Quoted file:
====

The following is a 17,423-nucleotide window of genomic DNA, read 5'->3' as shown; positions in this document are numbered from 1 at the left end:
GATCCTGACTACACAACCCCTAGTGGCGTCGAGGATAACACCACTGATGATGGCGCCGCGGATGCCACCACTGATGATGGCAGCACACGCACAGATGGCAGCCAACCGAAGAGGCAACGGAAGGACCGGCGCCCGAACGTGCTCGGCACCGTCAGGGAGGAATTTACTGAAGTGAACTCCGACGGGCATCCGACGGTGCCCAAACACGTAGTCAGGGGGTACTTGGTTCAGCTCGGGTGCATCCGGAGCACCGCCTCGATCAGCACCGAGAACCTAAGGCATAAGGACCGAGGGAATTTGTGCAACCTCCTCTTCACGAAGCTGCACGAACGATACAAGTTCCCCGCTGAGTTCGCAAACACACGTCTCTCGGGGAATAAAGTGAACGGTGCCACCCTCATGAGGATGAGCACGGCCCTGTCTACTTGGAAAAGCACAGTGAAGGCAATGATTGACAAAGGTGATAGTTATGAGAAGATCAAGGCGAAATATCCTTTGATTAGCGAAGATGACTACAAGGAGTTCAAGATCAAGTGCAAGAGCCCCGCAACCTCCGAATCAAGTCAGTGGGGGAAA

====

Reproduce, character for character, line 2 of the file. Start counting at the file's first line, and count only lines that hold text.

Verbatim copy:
GATCCTGACTACACAACCCCTAGTGGCGTCGAGGATAACACCACTGATGATGGCGCCGCGGATGCCACCACTGATGATGGCAGCACACGCACAGATGGCAGCCAACCGAAGAGGCAACGGAAGGACCGGCGCCCGAACGTGCTCGGCACCGTCAGGGAGGAATTTACTGAAGTGAACTCCGACGGGCATCCGACGGTGCCCAAACACGTAGTCAGGGGGTACTTGGTTCAGCTCGGGTGCATCCGGAGCACCGCCTCGATCAGCACCGAGAACCTAAGGCATAAGGACCGAGGGAATTTGTGCAACCTCCTCTTCACGAAGCTGCACGAACGATACAAGTTCCCCGCTGAGTTCGCAAACACACGTCTCTCGGGGAATAAAGTGAACGGTGCCACCCTCATGAGGATGAGCACGGCCCTGTCTACTTGGAAAAGCACAGTGAAGGCAATGATTGACAAAGGTGATAGTTATGAGAAGATCAAGGCGAAATATCCTTTGATTAGCGAAGATGACTACAAGGAGTTCAAGATCAAGTGCAAGAGCCCCGCAACCTCCGAATCAAGTCAGTGGGGGAAA